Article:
As part of efforts to deal with lead exposure, the Chief Executive Officer of the Environmental Protection Agency (EPA),Dr. Henry Kwabena Kokofu is working with other ministries to produce a Lead Prevention Policy.
The organisation is also scaling up education to increase knowledge of the dangers of lead.
The Executive Director of the EPA, Dr. Kokofu was speaking at a press conference in Accra.
“The EPA will then move ahead and recommend that a high-level multi-sector ministerial sector committee comprising of the Ministry of Science, Ministry of Heath, Ministry of Local Government and Rural Development may consider the establishment with the support of Pure Earth and UNICEF to develop a lead prevention and reduction policy for Ghana,” he said.
This became necessary after a new study on nearly 200 consumer products and food samples across four regions in Ghana revealed worrying levels of lead contamination in the popular metal cookware, ‘dades3n’.
The Global Rapid Market screening study which happens to be the largest of its kind highlighted alarming levels of lead in consumer goods and food produced in low and middle-income countries including Ghana with far-reaching global consequences.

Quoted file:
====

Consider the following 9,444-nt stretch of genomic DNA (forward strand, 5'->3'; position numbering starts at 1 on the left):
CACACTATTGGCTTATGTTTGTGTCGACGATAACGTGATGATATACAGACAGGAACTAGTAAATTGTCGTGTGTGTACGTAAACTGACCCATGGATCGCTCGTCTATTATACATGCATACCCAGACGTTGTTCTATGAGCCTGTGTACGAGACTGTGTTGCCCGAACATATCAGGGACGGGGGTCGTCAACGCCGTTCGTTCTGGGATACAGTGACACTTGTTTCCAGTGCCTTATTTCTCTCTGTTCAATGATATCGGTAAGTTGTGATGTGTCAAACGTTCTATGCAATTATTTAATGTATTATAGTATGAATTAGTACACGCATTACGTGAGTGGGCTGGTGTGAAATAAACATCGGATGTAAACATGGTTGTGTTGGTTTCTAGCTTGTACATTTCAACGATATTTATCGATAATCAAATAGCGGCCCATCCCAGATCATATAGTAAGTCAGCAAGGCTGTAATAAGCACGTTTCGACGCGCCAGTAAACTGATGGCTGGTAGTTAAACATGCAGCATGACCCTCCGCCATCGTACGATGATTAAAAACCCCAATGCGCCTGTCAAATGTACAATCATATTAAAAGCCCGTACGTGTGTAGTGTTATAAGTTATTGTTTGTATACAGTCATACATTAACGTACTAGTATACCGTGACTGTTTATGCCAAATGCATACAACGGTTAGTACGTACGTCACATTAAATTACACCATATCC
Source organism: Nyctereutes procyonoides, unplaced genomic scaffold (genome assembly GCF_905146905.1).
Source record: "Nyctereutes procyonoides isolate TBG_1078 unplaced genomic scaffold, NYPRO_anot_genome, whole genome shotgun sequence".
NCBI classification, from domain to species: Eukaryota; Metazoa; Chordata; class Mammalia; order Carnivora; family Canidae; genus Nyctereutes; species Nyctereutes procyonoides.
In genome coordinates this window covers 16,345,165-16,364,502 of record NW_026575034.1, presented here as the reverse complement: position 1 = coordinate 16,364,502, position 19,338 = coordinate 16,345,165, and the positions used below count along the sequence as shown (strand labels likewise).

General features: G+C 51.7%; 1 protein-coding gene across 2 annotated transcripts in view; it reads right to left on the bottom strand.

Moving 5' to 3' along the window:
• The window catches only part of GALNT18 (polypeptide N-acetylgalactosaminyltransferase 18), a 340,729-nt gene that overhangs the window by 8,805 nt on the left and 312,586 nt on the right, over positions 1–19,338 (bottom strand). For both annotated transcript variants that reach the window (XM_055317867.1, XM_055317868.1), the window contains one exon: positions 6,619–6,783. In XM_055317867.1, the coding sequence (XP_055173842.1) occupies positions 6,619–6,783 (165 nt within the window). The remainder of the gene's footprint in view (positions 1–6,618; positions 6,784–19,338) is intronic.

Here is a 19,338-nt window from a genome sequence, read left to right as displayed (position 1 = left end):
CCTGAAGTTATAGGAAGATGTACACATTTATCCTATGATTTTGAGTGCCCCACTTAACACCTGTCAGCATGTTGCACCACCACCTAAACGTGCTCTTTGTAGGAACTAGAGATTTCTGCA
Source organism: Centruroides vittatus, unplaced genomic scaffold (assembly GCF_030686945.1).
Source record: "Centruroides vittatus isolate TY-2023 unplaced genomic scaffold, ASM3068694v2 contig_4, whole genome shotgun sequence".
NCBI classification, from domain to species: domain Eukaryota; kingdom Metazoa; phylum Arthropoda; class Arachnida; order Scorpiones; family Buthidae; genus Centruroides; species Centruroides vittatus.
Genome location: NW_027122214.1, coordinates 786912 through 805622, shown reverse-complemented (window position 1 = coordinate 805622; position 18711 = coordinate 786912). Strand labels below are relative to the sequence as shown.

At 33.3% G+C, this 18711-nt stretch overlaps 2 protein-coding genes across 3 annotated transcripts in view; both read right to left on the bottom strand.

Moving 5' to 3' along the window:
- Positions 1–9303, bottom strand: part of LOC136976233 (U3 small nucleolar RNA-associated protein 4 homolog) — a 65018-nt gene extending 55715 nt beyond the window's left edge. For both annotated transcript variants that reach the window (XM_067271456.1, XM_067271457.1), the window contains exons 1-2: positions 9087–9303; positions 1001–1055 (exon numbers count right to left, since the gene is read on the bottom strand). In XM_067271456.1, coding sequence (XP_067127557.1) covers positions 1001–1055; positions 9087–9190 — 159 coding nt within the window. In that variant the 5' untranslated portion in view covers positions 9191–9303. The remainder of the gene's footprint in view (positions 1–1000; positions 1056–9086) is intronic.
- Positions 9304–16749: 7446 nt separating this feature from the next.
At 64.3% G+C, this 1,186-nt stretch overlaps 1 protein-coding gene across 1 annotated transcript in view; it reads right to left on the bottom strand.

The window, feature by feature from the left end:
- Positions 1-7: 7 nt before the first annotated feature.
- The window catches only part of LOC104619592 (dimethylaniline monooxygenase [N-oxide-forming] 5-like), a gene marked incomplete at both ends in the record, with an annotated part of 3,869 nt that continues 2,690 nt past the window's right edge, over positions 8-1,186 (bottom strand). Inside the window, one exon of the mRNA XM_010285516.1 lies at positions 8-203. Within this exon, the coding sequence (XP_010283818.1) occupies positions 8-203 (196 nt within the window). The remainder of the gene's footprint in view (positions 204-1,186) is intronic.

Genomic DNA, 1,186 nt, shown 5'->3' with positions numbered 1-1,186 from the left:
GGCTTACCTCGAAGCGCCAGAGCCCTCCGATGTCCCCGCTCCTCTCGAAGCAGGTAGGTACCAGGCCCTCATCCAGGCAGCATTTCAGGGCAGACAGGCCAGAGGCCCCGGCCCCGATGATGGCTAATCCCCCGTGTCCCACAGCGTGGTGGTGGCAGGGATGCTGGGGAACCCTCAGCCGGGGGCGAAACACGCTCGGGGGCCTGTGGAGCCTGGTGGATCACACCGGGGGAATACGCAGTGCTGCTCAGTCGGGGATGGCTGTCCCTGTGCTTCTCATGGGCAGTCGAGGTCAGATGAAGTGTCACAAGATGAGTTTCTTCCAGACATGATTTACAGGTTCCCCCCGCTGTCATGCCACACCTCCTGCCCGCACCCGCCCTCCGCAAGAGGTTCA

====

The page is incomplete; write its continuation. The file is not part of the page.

The study conducted by the environmental NGO, Pure Earth’s Blacksmith Initiative revealed that there are high levels of lead contamination in the following: Metal cookware (Dades3n) is 55%, ceramic cookware has 18%, toys for kids has 14%, and cosmetics (local mascara) has 7% of lead.
According to a report launched by the World Bank recently, the levels of lead exposure are extremely high which leads to a decrease in IQ.
“Children under 5 years old worldwide lost 765 million IQ points, those living in low and middle-income countries lost 729 million IQ points.”
“There is an average loss of 5.9 IQ points per child and this IQ points loss is 80% greater than the previous estimate,” the report stated.
Country Director for Pure Earth, Esmond Wisdom Quansah also reiterated that eating from these metallic cookwares puts individuals at a high risk of lead poisoning.
According to him, the experiment was conducted six times and the results were the same hence the institution wants to create public awareness so that other alternatives may be considered to avoid further damage.
“What this points to is that we are not safe, if you happen to be eating from any of these metallic or ‘dades3n’ cookware we are at risk of lead poisoning.”
“We’ve grown a step further, our scientists have conducted what we call the leach test to determine the percentage of leach of this lead concentration in this metallic or aluminum cooking pot into the food and we were surprised by the findings of the scientists.”
“52% of the pots tested leached lead in concentrations greater than our reference level of 10 ug/L. The repeated leaching “boils” in pots in general resulted in lower lead in leachate, although lead remained above the 10 ug/L reference level in most cases, so that is a cause for concern for everyone and that is why we are putting this information in the public,” he explained.